Hormone regulation and birth control pills

Posted by Saul Marcus, ND, April 17, 2010

Women are often prescribed birth control pills for many conditions such as: PMS, acne, irregular menstruation, endometriosis, and PCOS. I have even seen women who were prescribed birth control pills just so they would not have to bother having their period.

Very often women are told that the birth control pills will “regulate” their cycle. This is a myth. Birth control pills in no way “regulate” a woman's cycle, they suppress the cycle to such an extent that there is no ovulation.

Under normal conditions a woman's monthly comes from a precise choreographed interactions between several hormones:

  • Estrogens
  • Progesterone
  • Luteinizing hormone (LH)
  • Follicle stimulating hormone (FSH)


The first part of the cycle, the “Follicular Phase” follows menstruation. During this time estradiol is high and progesterone is low. Estradiol's job is to build up the inner lining of the uterus called the endometrium. This is necessary to get the uterus ready for implantation of the embryo if conception happens to occur.

Estradiol surges during during mid-cycle. This signals the brain to release LH and FSH, which trigger ovulation.

At ovulation the ovaries release a follicle, which is called the corpus luteum. The corpus luteum then turns into an endocrine gland and produces progesterone. A major job of progesterone is to maintain the endometrium lining in case of implantation and pregnancy. In that case progesterone remains elevated. However if pregnancy does not occur then progesterone levels drop, the endometrium can no longer be maintained and this triggers menstruation.


This is a rather simplified explanation of very complex hormonal interactions, but the key point is that those four hormones, estradiol, progesterone, FSH and LH must be working together in proper balance for everything to go right. If a drug or supplement truly “regulates” a woman's cycle that would mean that it helps return the delicate balance of these hormones to normal.

There are natural substances that do just that. For example the herb Vitex agnus-castus is believed to do that by telling the pituitary gland to secrete more LH, which in turn will raise progesterone levels. Or the compound indole-3-carbinol helps the liver detoxify excess estrogen.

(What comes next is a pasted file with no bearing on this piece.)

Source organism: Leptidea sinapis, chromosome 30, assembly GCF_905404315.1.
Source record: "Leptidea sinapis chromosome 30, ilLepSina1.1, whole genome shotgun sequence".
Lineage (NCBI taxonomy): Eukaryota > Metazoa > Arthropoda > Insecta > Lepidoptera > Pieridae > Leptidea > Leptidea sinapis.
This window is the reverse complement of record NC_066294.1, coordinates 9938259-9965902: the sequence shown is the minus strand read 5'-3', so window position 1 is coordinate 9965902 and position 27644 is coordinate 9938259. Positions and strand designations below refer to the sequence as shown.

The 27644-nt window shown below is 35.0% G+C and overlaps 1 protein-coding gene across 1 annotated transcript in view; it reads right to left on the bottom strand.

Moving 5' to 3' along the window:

These natural therapies when appropriate which truly help “regulate” the balance between a woman's hormones. Often when these hormones are brought back into balance symptoms such as menstrual cramps, acne and PMS go away.

However birth control pills work in a totally different way. They contain synthetic estrogens and synthetic progesterones. The only way this could theoretically “regulate” the cycle is if a women had a deficiency of estrogens and progesterones, which was being corrected by taking the drug.

If this were the case then the birth control pills would actually aid women in becoming fertile. The fact that birth control pills cause women of child-bearing age to become infertile means that they do not bring hormonal imbalances back to normal.

Birth control pills work by deregulating a woman's hormonal balance to the point where ovulation ceases to occur. Although women still bleed while on birth control pills a totally different phenomena is occurring.

Normally the period is a result of ovulation and the corpus luteum increasing then gradually decreasing progesterone. With birth control pills there is no ovulation and no progesterone produced by the corpus luteum. Instead women take placebo birth control pills for a few days, which do not contain progesterone and bleed as a result of synthetic progestin withdrawal.

Even though the birth control pills don't “regulate” anything many people still may not care.

A misconception many women have is that a long as their symptoms go away then does it really matter how the drugs work.

In fact it does, and for three reasons.